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Amazing Blondel - Live in Tokyo  CD (album) cover


Amazing Blondel

Prog Folk

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4 stars Final album from the Blondel - down to Wincott and Baird. It's not prog, but it's an excellent live performance with an orchestra. Mellow, with just the right amount of orchestral backing to the pair's acoustic instruments. Not sure how "prog" it is, but it's a wonderful LP if you can get hold of it.

Report this review (#24255)
Posted Tuesday, August 17, 2004 | Review Permalink
Prog-Folk Team
3 stars For about a quarter century, this was the only legitimate live recording available by Amazing Blondel. Even when "A Foreign Field" was released, a look at the track lists reveals not a single common tune between them. This is because John Gladwin left several years before "Live in Tokyo" was performed, and by that time the band was more Blondel than amazing. They had their own repertoire featuring Eddie Baird as primary vocalist, and, while the focus was still on gentle romance, it was mostly fast forwarded to the present day, and showed more of a Beatles influence. Gladwin had such a bardic quality to his voice that his loss had to be felt in reduced distinctiveness.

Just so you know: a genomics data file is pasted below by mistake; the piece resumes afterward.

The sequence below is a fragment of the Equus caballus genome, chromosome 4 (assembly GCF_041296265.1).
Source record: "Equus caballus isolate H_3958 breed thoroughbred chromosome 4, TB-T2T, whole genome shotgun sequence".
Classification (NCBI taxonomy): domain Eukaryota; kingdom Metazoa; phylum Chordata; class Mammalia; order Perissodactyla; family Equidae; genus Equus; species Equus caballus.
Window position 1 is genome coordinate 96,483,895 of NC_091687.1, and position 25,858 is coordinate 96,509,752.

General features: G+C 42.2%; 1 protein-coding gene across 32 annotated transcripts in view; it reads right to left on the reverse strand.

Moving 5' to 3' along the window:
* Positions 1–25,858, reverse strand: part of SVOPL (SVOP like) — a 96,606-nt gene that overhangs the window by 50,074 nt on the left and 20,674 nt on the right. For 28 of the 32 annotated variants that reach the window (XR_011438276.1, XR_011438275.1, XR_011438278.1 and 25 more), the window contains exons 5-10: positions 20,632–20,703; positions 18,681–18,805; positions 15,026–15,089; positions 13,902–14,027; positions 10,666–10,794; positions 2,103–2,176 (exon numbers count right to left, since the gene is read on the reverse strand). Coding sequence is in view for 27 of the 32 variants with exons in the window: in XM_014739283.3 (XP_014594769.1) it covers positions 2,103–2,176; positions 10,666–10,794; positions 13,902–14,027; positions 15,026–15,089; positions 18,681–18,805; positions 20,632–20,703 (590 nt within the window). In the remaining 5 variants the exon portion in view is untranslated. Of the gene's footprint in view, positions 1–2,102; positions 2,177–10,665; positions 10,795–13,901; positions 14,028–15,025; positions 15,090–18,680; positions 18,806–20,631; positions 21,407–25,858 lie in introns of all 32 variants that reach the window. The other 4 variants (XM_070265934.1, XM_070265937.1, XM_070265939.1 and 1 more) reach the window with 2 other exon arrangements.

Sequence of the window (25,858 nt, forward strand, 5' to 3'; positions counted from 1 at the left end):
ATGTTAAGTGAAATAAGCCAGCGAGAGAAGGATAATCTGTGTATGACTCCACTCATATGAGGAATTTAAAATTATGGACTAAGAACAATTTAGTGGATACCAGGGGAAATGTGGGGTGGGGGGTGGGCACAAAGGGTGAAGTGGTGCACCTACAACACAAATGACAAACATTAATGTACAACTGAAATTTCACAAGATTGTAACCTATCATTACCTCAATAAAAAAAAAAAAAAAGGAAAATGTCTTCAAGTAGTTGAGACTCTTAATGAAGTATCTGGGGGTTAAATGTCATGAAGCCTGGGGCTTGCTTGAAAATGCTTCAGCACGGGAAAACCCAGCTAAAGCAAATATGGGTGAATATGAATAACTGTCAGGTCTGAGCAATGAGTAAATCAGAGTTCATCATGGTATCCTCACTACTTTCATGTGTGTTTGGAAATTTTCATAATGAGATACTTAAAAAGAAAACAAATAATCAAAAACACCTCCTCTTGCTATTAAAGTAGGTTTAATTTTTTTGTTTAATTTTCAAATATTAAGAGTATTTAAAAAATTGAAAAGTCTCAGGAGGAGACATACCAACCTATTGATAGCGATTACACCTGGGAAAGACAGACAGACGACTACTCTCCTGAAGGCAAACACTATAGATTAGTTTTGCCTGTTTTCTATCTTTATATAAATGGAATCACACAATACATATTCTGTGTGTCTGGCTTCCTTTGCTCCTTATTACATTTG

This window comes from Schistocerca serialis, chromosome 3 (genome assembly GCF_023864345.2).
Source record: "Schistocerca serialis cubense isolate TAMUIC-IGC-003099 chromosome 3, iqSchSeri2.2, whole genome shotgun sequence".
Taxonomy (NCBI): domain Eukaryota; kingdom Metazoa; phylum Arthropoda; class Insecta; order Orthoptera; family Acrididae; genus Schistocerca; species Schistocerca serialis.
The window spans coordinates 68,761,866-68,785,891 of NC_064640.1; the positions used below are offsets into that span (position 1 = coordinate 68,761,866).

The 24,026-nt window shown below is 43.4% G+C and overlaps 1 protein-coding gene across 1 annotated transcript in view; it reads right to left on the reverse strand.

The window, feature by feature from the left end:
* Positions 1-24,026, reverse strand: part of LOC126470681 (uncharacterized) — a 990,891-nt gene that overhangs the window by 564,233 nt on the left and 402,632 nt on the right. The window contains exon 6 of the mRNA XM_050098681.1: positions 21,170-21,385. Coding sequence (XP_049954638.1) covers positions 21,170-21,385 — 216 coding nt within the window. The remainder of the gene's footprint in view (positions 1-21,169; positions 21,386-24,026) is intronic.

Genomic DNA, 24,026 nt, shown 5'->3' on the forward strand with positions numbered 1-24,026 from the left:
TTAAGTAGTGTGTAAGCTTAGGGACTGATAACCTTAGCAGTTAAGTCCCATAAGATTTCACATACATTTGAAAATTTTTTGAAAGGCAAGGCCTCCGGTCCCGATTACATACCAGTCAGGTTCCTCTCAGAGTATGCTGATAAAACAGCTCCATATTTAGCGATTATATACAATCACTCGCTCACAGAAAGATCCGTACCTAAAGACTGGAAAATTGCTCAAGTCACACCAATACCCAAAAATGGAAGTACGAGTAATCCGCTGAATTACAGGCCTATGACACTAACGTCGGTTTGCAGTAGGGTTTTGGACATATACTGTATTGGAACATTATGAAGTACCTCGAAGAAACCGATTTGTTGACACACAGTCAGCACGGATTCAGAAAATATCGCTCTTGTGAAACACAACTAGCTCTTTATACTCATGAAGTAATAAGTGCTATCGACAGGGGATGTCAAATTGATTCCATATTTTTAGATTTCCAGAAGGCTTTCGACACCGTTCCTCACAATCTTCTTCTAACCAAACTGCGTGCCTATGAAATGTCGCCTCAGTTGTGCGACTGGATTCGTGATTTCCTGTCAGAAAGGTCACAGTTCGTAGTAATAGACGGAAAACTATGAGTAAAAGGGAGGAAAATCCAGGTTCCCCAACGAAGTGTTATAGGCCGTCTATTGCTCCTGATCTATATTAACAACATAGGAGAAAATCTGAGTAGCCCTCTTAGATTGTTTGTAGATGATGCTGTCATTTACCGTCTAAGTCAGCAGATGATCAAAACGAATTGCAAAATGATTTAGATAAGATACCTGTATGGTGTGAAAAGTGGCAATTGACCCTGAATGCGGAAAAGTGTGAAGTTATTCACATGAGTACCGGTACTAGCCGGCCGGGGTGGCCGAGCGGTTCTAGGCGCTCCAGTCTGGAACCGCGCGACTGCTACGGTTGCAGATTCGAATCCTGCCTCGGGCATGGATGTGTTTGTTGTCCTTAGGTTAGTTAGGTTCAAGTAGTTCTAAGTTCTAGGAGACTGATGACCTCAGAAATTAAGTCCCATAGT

Given the above, it is thus surprising how enjoyable this live recording is, and sad that it, like all but one of the 3 preceding studio albums, has never seen a proper CD release. The duo performs well chosen samples mostly from "Blondel" and "Mulgrave Street", which are naturally sparer than originals, and it suits them well. The orchestration adds more class than anything. To add to the enticements, "For our Love" is previously unreleased and fits in well with the rest of the material. Versions of "Lesson One" and "Sad to See You Go" are actually better than before, while "Leaving of the Country Lover" is just different, almost like a new song. The theme of leaving for the foreign wars had been explored early in the Gladwin days, so this latter day tune shows that Baird and Wincott were not about to abandon their routes...yet.

While "Live in Tokyo" does not contain the generally regarded classics of this band, it is an effort that does the band justice, and could serve as a sampler for the 1974-1976 period of the group.

Report this review (#163131)
Posted Monday, March 3, 2008 | Review Permalink

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